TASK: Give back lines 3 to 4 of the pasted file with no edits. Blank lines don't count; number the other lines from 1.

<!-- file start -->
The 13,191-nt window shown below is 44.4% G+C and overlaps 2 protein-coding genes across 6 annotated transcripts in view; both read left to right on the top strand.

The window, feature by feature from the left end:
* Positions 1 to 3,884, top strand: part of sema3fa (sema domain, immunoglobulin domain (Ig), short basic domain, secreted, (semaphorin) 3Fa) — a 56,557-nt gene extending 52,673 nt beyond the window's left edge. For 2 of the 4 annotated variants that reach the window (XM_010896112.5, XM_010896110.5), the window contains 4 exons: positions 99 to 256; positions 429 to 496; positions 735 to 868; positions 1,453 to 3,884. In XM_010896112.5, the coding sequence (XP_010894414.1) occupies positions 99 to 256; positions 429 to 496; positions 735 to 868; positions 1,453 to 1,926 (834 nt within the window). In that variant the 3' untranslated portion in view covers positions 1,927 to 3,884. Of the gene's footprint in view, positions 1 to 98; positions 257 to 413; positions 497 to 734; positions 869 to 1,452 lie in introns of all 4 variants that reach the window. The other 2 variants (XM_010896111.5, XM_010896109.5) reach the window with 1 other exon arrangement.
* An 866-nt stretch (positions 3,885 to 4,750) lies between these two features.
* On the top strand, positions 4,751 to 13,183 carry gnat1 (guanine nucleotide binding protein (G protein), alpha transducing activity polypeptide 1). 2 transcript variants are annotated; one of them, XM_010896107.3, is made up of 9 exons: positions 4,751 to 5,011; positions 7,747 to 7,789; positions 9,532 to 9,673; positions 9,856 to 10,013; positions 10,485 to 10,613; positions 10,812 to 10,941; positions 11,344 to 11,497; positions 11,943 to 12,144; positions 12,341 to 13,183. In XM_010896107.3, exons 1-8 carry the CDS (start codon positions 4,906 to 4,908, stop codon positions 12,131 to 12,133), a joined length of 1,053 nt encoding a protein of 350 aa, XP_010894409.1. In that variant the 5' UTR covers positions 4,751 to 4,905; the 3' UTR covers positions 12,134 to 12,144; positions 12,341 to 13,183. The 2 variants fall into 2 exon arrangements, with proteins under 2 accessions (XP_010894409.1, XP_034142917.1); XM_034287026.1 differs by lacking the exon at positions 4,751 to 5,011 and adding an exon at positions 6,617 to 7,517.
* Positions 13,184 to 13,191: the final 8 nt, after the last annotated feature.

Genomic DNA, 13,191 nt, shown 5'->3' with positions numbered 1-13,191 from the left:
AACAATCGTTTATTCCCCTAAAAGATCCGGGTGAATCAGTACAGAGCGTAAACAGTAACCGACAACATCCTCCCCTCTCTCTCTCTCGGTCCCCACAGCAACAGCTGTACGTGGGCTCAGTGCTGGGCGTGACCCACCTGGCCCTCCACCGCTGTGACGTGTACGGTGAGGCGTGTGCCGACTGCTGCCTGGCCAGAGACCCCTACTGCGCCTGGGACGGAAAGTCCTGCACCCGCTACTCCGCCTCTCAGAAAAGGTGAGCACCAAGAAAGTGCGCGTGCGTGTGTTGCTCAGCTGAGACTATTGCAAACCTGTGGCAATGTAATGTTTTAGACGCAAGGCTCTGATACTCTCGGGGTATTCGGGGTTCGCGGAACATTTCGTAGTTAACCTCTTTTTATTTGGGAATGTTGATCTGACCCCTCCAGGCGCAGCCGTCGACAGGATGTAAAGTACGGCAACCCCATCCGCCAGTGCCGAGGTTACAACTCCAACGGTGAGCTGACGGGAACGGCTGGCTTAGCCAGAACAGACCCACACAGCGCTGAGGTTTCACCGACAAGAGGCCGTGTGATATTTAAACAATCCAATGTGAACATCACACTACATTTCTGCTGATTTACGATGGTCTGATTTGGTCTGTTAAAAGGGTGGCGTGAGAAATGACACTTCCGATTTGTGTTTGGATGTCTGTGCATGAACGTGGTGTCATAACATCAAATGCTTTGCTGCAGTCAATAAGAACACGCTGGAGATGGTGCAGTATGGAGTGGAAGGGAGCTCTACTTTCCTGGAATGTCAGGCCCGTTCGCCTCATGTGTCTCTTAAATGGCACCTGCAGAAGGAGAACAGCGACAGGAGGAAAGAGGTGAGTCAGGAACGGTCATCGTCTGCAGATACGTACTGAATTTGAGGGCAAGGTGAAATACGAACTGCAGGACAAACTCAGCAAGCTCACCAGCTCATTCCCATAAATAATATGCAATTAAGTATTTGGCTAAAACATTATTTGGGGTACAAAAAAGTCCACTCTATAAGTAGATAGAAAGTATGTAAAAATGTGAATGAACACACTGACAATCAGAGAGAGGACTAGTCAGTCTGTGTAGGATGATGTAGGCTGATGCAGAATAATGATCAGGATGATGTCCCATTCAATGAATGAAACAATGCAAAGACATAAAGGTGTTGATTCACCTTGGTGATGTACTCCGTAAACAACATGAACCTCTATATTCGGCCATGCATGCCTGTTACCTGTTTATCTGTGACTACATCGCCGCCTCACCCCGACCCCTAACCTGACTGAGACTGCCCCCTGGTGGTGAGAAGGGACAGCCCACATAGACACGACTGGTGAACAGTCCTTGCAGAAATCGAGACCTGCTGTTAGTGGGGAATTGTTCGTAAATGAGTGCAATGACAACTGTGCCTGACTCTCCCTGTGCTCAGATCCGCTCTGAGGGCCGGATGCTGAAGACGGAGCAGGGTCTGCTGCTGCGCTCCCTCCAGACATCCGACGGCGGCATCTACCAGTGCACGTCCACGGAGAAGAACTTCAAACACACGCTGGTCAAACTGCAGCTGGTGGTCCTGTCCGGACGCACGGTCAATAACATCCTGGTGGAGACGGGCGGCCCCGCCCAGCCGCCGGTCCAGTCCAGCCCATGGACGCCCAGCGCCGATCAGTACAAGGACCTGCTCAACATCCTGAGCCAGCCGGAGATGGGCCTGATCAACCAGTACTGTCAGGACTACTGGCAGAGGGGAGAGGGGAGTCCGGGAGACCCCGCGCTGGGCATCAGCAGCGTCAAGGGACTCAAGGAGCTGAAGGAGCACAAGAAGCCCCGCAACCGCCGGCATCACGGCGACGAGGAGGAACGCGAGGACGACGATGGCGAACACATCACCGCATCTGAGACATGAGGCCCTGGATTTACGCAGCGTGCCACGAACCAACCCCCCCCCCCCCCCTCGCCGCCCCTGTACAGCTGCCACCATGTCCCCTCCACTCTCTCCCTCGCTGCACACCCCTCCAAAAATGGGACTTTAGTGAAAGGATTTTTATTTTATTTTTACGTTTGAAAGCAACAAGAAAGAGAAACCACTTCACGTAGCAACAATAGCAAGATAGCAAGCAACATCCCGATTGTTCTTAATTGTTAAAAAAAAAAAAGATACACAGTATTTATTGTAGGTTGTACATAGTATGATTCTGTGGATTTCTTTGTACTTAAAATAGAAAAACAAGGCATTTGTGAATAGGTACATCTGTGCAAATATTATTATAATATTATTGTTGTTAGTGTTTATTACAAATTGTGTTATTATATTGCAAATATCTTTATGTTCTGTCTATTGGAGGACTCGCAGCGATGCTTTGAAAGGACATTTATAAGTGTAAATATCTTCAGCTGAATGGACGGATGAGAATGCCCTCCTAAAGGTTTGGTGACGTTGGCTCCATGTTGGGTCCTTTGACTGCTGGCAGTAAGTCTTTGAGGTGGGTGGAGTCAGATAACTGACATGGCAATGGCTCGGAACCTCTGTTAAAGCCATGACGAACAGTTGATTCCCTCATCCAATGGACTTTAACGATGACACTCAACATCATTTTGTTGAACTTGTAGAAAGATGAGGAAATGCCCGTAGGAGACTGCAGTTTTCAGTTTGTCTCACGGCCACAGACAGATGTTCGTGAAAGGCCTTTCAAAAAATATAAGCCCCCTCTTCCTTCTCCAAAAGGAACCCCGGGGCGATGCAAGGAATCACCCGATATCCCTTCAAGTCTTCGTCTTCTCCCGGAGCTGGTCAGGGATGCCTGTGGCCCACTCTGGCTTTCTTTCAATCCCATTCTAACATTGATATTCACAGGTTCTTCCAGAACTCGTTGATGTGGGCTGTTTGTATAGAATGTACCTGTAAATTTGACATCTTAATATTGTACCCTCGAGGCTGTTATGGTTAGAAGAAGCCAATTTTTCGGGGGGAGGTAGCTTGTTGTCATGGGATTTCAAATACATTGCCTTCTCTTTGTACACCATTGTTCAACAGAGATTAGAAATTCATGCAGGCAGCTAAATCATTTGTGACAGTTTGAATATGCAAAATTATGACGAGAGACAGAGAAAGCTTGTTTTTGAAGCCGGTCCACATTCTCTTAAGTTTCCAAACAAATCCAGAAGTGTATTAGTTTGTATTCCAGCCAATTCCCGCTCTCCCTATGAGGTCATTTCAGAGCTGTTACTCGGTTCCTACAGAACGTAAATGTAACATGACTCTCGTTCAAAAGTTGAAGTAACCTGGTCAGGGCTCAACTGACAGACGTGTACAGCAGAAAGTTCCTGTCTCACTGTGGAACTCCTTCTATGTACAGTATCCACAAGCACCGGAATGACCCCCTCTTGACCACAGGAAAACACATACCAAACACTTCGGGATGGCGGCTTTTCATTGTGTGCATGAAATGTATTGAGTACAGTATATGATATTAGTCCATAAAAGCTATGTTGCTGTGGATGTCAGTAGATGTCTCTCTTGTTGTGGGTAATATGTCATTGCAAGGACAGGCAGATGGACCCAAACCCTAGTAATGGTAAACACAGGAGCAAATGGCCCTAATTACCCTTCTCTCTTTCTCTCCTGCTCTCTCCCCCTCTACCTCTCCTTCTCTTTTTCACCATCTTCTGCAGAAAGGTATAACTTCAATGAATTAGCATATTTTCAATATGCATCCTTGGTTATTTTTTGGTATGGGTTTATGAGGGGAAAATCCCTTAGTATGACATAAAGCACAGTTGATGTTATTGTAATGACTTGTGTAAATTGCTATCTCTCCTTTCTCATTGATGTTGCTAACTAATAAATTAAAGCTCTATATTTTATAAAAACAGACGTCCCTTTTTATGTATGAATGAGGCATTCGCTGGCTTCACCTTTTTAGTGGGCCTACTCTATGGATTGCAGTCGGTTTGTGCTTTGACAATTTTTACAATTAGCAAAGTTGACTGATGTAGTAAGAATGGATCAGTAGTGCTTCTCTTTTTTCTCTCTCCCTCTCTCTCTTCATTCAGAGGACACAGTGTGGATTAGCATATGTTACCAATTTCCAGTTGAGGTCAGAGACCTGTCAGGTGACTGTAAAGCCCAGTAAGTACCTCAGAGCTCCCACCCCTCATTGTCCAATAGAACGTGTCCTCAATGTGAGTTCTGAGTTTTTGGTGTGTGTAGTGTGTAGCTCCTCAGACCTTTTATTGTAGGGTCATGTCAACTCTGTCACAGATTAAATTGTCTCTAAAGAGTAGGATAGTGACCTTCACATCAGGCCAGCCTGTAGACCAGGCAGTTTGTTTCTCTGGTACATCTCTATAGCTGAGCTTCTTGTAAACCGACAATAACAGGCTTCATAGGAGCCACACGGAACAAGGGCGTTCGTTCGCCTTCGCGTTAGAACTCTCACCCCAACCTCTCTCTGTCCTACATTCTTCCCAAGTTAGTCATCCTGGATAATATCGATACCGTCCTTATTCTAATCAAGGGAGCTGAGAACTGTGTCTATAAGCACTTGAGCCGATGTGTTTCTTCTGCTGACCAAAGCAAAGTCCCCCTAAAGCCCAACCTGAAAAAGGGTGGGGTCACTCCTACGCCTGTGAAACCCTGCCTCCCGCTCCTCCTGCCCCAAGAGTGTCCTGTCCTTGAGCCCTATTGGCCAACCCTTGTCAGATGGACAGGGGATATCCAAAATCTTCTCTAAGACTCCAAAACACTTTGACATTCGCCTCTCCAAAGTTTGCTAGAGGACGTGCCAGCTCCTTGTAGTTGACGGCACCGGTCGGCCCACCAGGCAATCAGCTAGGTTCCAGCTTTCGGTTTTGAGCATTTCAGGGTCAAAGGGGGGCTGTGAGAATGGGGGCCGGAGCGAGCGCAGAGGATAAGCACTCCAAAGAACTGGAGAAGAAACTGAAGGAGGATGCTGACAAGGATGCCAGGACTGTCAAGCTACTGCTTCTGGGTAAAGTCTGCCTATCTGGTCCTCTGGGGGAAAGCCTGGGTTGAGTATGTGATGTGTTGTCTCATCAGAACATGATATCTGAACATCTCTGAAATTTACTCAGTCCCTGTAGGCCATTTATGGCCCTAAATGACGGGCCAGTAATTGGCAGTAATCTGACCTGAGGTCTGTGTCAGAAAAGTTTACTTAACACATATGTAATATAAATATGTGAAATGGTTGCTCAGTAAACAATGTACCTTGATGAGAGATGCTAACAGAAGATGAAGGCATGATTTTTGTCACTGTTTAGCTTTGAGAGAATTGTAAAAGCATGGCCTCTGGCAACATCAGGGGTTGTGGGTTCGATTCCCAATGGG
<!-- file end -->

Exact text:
* Positions 1 to 3,884, top strand: part of sema3fa (sema domain, immunoglobulin domain (Ig), short basic domain, secreted, (semaphorin) 3Fa) — a 56,557-nt gene extending 52,673 nt beyond the window's left edge. For 2 of the 4 annotated variants that reach the window (XM_010896112.5, XM_010896110.5), the window contains 4 exons: positions 99 to 256; positions 429 to 496; positions 735 to 868; positions 1,453 to 3,884. In XM_010896112.5, the coding sequence (XP_010894414.1) occupies positions 99 to 256; positions 429 to 496; positions 735 to 868; positions 1,453 to 1,926 (834 nt within the window). In that variant the 3' untranslated portion in view covers positions 1,927 to 3,884. Of the gene's footprint in view, positions 1 to 98; positions 257 to 413; positions 497 to 734; positions 869 to 1,452 lie in introns of all 4 variants that reach the window. The other 2 variants (XM_010896111.5, XM_010896109.5) reach the window with 1 other exon arrangement.
* An 866-nt stretch (positions 3,885 to 4,750) lies between these two features.